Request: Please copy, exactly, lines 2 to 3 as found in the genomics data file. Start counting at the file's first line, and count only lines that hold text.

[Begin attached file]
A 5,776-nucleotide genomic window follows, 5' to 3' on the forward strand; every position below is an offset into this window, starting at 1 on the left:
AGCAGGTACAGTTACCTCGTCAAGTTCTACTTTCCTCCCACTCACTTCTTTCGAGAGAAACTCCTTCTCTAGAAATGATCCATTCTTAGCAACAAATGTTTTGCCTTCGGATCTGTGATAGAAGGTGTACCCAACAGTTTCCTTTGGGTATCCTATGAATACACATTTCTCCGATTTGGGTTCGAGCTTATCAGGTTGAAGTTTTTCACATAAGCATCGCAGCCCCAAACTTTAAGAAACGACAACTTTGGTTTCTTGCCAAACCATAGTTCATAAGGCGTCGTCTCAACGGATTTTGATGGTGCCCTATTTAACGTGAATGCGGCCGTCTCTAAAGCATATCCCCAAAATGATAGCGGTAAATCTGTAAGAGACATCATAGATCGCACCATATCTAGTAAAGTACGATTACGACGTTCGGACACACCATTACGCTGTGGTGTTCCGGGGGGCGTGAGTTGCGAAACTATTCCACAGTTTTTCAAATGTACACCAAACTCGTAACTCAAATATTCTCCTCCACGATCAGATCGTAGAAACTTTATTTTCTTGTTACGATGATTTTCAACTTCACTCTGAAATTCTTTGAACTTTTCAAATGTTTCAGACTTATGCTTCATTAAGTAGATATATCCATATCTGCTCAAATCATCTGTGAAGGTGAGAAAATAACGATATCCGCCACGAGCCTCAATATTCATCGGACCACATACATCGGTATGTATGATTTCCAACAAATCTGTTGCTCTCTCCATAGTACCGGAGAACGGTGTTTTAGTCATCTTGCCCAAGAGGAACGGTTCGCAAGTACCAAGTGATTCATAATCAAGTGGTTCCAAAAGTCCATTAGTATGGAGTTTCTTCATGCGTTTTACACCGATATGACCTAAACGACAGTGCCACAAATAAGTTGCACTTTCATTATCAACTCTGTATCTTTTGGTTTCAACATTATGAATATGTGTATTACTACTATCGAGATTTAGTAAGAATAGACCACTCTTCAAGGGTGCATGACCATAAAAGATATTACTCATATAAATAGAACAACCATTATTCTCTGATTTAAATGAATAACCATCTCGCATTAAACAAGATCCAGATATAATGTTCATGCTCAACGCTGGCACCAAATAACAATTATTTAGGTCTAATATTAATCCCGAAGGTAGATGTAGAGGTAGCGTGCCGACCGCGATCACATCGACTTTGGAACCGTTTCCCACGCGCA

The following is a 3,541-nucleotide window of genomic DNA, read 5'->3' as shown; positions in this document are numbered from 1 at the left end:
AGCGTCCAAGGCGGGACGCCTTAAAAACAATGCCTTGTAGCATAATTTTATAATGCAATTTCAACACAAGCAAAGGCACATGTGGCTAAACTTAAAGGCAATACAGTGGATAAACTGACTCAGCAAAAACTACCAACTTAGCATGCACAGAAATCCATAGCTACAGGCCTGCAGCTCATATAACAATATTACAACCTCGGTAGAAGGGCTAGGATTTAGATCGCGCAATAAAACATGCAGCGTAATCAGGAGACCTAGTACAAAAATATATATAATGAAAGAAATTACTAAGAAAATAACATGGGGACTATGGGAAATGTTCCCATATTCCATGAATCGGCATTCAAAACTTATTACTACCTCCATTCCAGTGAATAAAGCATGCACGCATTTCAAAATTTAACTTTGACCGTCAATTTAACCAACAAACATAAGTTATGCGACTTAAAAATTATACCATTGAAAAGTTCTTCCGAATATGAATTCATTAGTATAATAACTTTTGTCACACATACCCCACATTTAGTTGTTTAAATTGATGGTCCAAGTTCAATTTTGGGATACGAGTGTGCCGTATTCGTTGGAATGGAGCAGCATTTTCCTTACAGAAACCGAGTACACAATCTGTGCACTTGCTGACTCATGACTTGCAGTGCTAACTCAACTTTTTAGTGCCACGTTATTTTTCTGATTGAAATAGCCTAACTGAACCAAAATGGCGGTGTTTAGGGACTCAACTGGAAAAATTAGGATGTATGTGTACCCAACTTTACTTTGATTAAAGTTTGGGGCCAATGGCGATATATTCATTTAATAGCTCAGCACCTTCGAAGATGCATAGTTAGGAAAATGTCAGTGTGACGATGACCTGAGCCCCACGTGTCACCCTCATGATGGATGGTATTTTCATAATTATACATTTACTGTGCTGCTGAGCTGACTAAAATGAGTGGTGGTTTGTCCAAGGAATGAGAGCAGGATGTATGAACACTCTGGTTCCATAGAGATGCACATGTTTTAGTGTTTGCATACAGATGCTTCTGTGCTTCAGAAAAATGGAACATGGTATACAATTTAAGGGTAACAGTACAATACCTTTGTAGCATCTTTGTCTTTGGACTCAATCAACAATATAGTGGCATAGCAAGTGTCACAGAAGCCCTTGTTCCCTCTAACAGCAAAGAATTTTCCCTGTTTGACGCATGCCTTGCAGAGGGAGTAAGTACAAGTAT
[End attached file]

AGCAGGTACAGTTACCTCGTCAAGTTCTACTTTCCTCCCACTCACTTCTTTCGAGAGAAACTCCTTCTCTAGAAATGATCCATTCTTAGCAACAAATGTTTTGCCTTCGGATCTGTGATAGAAGGTGTACCCAACAGTTTCCTTTGGGTATCCTATGAATACACATTTCTCCGATTTGGGTTCGAGCTTATCAGGTTGAAGTTTTTCACATAAGCATCGCAGCCCCAAACTTTAAGAAACGACAACTTTGGTTTCTTGCCAAACCATAGTTCATAAGGCGTCGTCTCAACGGATTTTGATGGTGCCCTATTTAACGTGAATGCGGCCGTCTCTAAAGCATATCCCCAAAATGATAGCGGTAAATCTGTAAGAGACATCATAGATCGCACCATATCTAGTAAAGTACGATTACGACGTTCGGACACACCATTACGCTGTGGTGTTCCGGGGGGCGTGAGTTGCGAAACTATTCCACAGTTTTTCAAATGTACACCAAACTCGTAACTCAAATATTCTCCTCCACGATCAGATCGTAGAAACTTTATTTTCTTGTTACGATGATTTTCAACTTCACTCTGAAATTCTTTGAACTTTTCAAATGTTTCAGACTTATGCTTCATTAAGTAGATATATCCATATCTGCTCAAATCATCTGTGAAGGTGAGAAAATAACGATATCCGCCACGAGCCTCAATATTCATCGGACCACATACATCGGTATGTATGATTTCCAACAAATCTGTTGCTCTCTCCATAGTACCGGAGAACGGTGTTTTAGTCATCTTGCCCAAGAGGAACGGTTCGCAAGTACCAAGTGATTCATAATCAAGTGGTTCCAAAAGTCCATTAGTATGGAGTTTCTTCATGCGTTTTACACCGATATGACCTAAACGACAGTGCCACAAATAAGTTGCACTTTCATTATCAACTCTGTATCTTTTGGTTTCAACATTATGAATATGTGTATTACTACTATCGAGATTTAGTAAGAATAGACCACTCTTCAAGGGTGCATGACCATAAAAGATATTACTCATATAAATAGAACAACCATTATTCTCTGATTTAAATGAATAACCATCTCGCATTAAACAAGATCCAGATATAATGTTCATGCTCAACGCTGGCACCAAATAACAATTATTTAGGTCTAATATTAATCCCGAAGGTAGATGTAGAGGTAGCGTGCCGACCGCGATCACATCGACTTTGGAACCGTTTCCCACGCGCA

The following is a 3,541-nucleotide window of genomic DNA, read 5'->3' as shown; positions in this document are numbered from 1 at the left end: